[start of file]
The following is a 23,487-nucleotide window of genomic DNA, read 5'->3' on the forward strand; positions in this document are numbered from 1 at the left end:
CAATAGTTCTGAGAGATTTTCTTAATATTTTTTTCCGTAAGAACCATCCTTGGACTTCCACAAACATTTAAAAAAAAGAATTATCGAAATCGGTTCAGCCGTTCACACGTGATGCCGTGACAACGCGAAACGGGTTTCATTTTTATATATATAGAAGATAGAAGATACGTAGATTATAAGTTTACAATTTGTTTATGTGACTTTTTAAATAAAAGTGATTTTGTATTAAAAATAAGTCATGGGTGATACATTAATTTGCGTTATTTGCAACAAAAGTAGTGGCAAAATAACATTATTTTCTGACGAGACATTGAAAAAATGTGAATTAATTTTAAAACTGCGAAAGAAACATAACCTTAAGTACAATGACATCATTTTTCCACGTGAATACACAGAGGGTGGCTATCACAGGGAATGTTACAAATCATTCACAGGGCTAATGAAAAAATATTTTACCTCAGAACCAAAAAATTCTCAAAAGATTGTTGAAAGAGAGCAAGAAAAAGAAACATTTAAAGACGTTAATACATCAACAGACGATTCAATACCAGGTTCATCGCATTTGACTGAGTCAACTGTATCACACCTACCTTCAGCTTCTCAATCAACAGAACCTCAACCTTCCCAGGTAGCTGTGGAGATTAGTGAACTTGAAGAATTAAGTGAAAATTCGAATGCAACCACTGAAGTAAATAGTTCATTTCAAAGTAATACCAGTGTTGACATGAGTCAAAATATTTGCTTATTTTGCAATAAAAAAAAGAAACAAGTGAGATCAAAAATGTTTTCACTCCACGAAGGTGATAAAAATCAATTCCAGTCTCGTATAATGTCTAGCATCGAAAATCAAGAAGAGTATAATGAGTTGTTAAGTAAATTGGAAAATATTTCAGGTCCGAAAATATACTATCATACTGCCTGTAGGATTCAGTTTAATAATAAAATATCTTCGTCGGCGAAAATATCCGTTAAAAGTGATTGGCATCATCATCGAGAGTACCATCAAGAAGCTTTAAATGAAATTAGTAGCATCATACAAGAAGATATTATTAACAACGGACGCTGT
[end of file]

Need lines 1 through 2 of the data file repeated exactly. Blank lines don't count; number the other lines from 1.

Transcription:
The following is a 23,487-nucleotide window of genomic DNA, read 5'->3' on the forward strand; positions in this document are numbered from 1 at the left end:
CAATAGTTCTGAGAGATTTTCTTAATATTTTTTTCCGTAAGAACCATCCTTGGACTTCCACAAACATTTAAAAAAAAGAATTATCGAAATCGGTTCAGCCGTTCACACGTGATGCCGTGACAACGCGAAACGGGTTTCATTTTTATATATATAGAAGATAGAAGATACGTAGATTATAAGTTTACAATTTGTTTATGTGACTTTTTAAATAAAAGTGATTTTGTATTAAAAATAAGTCATGGGTGATACATTAATTTGCGTTATTTGCAACAAAAGTAGTGGCAAAATAACATTATTTTCTGACGAGACATTGAAAAAATGTGAATTAATTTTAAAACTGCGAAAGAAACATAACCTTAAGTACAATGACATCATTTTTCCACGTGAATACACAGAGGGTGGCTATCACAGGGAATGTTACAAATCATTCACAGGGCTAATGAAAAAATATTTTACCTCAGAACCAAAAAATTCTCAAAAGATTGTTGAAAGAGAGCAAGAAAAAGAAACATTTAAAGACGTTAATACATCAACAGACGATTCAATACCAGGTTCATCGCATTTGACTGAGTCAACTGTATCACACCTACCTTCAGCTTCTCAATCAACAGAACCTCAACCTTCCCAGGTAGCTGTGGAGATTAGTGAACTTGAAGAATTAAGTGAAAATTCGAATGCAACCACTGAAGTAAATAGTTCATTTCAAAGTAATACCAGTGTTGACATGAGTCAAAATATTTGCTTATTTTGCAATAAAAAAAAGAAACAAGTGAGATCAAAAATGTTTTCACTCCACGAAGGTGATAAAAATCAATTCCAGTCTCGTATAATGTCTAGCATCGAAAATCAAGAAGAGTATAATGAGTTGTTAAGTAAATTGGAAAATATTTCAGGTCCGAAAATATACTATCATACTGCCTGTAGGATTCAGTTTAATAATAAAATATCTTCGTCGGCGAAAATATCCGTTAAAAGTGATTGGCATCATCATCGAGAGTACCATCAAGAAGCTTTAAATGAAATTAGTAGCATCATACAAGAAGATATTATTAACAACGGACGCTGT